Documents play an increasingly central role in human communications and workplace productivity. Every day, billions of documents are created, consumed, collaborated on, and edited. However, most such interactions are manual or rule-based semi-automated. Learning from semi-structured and unstructured documents is a crucial step in designing intelligent systems that can understand, interpret, and extract information contained in digital PDFs, forms, receipts, contracts, infographics, etc. Our work tries to solve three major problems in the domain of information extraction from real-world multimodal (text+images+layout) documents: (1) multi-hop reasoning between concepts and entities spanning several paragraphs; (2) semi-structured layout extraction in documents consisting of thousands of text tokens and embedded images arranged in specific layouts; (3) hierarchical document representations and the need to transcend content lengths beyond a fixed window for effective semantic reasoning. Our research broadly binds together the semantic (document-level information extraction) and structural (document image analysis) aspects of document intelligence to advance user productivity. The first part of the research addresses issues related to information extraction from characteristically long-range documents that consist of multiple paragraphs and require long-range contextualization. We propose augmenting the capabilities of the Transformer-based methods with graph neural networks to capture local-level context as well as long-range global information to solve document-level information extraction tasks. In this aspect, we first solve the task of document-level temporal relation extraction by leveraging rhetorical discourse features, temporal arguments, and syntactic features through a Gated Relational-GCN model to extend the capability of Transformer architecture for discourse-level modeling. Next, we propose DocTime, a novel temporal dependency graph parsing method that utilizes structural, syntactic, and semantic relations to learn dependency structures over time expressions and event entities in text documents to capture long-range interdependencies. We also show how the temporal dependency graphs can be incorporated into the self-attention layer of Transformer models to improve the downstream tasks of temporal questions answering and temporal NLI. Finally, we present DocInfer - a novel, end-to-end Document-level Natural Language Inference model that builds a hierarchical document graph, performs paragraph pruning, and optimally selects evidence sentences to identify the most important context sentences for a given hypothesis. Our evidence selection mechanism allows it to transcend the input length limitation of modern BERT-like Transformer models while presenting the entire evidence together for inferential reasoning that helps it to reason on large documents where the evidence may be fragmented and located arbitrarily far apart. The second part of the research covers novel approaches for understanding, manipulation, and downstream applications of spatial structures extracted from digital documents. We first propose LayerDoc to extract the hierarchical layout structure in visually rich documents by leveraging visual features, textual semantics, and spatial coordinates along with constraint inference in a bottom-up layer-wise fashion. Next, we propose DocEditor, a Transformer-based localization-aware multimodal (textual, spatial, and visual) model that performs the novel task of language-guided document editing based on user text prompts. Further, we investigated methods for building text-to-speech systems for semi-structured documents. Finally, we will explore two applications of long-context document-level reasoning: (i) user-personalized speech recognition systems for improved next-word prediction in specific domains by utilizing retrieval augmentation techniques for ASR Language Models; (ii) Transformer-based methods to utilize multimodal information from long-form financial conference calls (document-level transcripts, audio-visual recordings, and tabular information) for improved financial time series prediction tasks.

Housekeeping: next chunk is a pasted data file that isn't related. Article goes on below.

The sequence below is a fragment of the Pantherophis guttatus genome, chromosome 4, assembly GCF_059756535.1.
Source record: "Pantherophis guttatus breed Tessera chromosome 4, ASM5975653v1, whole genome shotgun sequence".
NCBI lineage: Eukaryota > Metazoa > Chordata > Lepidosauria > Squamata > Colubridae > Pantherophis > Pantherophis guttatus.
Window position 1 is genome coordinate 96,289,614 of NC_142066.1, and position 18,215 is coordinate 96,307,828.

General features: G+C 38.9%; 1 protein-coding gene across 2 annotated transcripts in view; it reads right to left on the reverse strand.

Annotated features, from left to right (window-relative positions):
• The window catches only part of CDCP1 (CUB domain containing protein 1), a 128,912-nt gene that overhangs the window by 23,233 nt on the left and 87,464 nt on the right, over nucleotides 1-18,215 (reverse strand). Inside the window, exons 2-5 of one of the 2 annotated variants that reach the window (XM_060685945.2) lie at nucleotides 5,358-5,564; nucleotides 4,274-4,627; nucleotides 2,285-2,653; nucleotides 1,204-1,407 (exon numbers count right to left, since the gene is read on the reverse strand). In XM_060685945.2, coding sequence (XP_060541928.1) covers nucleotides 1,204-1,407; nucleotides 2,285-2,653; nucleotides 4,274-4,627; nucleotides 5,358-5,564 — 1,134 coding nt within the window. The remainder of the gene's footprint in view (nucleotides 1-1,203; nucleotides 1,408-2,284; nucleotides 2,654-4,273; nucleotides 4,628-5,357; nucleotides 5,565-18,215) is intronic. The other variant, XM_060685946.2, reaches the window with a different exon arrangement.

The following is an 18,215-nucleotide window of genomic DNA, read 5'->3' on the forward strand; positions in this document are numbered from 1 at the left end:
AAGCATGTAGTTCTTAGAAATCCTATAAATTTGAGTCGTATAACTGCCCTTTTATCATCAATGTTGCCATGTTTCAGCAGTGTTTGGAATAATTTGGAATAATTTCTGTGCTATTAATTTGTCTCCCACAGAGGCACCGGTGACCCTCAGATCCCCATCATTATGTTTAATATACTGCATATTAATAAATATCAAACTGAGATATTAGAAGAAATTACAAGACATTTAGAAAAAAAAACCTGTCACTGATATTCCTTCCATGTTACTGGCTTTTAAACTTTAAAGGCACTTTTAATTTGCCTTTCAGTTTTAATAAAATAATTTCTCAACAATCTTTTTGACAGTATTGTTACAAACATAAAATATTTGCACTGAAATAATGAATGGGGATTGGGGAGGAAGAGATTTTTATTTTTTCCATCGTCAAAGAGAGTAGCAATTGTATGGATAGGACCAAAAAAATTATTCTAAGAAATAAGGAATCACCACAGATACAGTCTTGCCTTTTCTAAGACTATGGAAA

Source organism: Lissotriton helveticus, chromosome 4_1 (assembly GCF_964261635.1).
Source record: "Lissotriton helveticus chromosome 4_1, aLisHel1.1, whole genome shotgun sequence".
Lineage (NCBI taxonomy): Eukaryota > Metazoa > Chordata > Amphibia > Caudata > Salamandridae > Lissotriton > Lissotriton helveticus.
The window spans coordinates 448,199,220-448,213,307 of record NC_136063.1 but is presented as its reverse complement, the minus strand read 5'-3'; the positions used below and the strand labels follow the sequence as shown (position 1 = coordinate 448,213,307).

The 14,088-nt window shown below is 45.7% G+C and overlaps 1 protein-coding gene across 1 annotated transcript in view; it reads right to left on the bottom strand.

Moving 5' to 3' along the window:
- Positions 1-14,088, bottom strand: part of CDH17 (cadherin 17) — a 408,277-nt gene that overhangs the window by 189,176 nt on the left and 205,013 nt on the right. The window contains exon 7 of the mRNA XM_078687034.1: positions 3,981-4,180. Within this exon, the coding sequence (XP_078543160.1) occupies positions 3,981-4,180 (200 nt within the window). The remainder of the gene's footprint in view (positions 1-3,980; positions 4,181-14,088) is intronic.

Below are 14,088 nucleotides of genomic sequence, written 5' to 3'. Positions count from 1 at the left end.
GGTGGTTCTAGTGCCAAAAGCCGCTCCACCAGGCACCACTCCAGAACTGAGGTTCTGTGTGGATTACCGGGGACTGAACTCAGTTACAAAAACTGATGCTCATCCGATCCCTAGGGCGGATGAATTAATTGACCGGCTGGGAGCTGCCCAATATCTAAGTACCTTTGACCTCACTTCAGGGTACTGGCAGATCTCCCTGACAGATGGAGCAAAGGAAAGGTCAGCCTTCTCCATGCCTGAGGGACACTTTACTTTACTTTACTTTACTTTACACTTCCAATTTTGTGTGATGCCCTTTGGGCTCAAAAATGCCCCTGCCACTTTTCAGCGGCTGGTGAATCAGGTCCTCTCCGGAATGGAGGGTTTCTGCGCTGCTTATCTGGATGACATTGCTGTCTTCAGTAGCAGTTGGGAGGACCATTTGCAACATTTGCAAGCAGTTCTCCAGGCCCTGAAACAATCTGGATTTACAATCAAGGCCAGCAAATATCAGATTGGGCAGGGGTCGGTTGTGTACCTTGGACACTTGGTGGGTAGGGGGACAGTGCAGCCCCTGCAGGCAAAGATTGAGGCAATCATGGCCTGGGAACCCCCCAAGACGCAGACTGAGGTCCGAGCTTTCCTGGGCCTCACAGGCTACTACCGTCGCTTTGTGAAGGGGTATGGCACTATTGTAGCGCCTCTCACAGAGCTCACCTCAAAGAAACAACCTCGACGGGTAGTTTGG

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    Reliability of Machine Learning Models in the Real World